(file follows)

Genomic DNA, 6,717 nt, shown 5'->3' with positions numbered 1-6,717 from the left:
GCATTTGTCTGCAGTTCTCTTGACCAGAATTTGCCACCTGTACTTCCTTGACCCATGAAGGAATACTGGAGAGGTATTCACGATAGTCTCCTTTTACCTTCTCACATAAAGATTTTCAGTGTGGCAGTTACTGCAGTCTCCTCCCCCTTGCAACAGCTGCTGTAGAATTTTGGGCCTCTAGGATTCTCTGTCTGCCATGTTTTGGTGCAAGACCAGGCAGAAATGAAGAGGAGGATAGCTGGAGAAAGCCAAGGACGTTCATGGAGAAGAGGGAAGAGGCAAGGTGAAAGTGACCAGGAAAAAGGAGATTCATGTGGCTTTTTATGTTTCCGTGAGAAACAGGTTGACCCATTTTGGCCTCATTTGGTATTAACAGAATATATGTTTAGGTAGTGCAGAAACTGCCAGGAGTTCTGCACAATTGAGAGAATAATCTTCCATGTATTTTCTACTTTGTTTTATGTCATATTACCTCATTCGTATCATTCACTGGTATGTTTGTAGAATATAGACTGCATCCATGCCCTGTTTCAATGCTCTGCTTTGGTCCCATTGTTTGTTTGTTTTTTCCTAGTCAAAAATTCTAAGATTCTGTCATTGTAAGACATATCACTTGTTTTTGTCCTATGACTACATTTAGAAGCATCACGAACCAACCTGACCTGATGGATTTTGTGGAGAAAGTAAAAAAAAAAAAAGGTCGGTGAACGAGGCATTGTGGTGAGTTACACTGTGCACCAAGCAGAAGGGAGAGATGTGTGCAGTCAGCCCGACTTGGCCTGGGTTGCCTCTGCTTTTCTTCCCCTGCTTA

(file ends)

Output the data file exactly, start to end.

Genomic DNA, 6,717 nt, shown 5'->3' with positions numbered 1-6,717 from the left:
GCATTTGTCTGCAGTTCTCTTGACCAGAATTTGCCACCTGTACTTCCTTGACCCATGAAGGAATACTGGAGAGGTATTCACGATAGTCTCCTTTTACCTTCTCACATAAAGATTTTCAGTGTGGCAGTTACTGCAGTCTCCTCCCCCTTGCAACAGCTGCTGTAGAATTTTGGGCCTCTAGGATTCTCTGTCTGCCATGTTTTGGTGCAAGACCAGGCAGAAATGAAGAGGAGGATAGCTGGAGAAAGCCAAGGACGTTCATGGAGAAGAGGGAAGAGGCAAGGTGAAAGTGACCAGGAAAAAGGAGATTCATGTGGCTTTTTATGTTTCCGTGAGAAACAGGTTGACCCATTTTGGCCTCATTTGGTATTAACAGAATATATGTTTAGGTAGTGCAGAAACTGCCAGGAGTTCTGCACAATTGAGAGAATAATCTTCCATGTATTTTCTACTTTGTTTTATGTCATATTACCTCATTCGTATCATTCACTGGTATGTTTGTAGAATATAGACTGCATCCATGCCCTGTTTCAATGCTCTGCTTTGGTCCCATTGTTTGTTTGTTTTTTCCTAGTCAAAAATTCTAAGATTCTGTCATTGTAAGACATATCACTTGTTTTTGTCCTATGACTACATTTAGAAGCATCACGAACCAACCTGACCTGATGGATTTTGTGGAGAAAGTAAAAAAAAAAAAAGGTCGGTGAACGAGGCATTGTGGTGAGTTACACTGTGCACCAAGCAGAAGGGAGAGATGTGTGCAGTCAGCCCGACTTGGCCTGGGTTGCCTCTGCTTTTCTTCCCCTGCTTA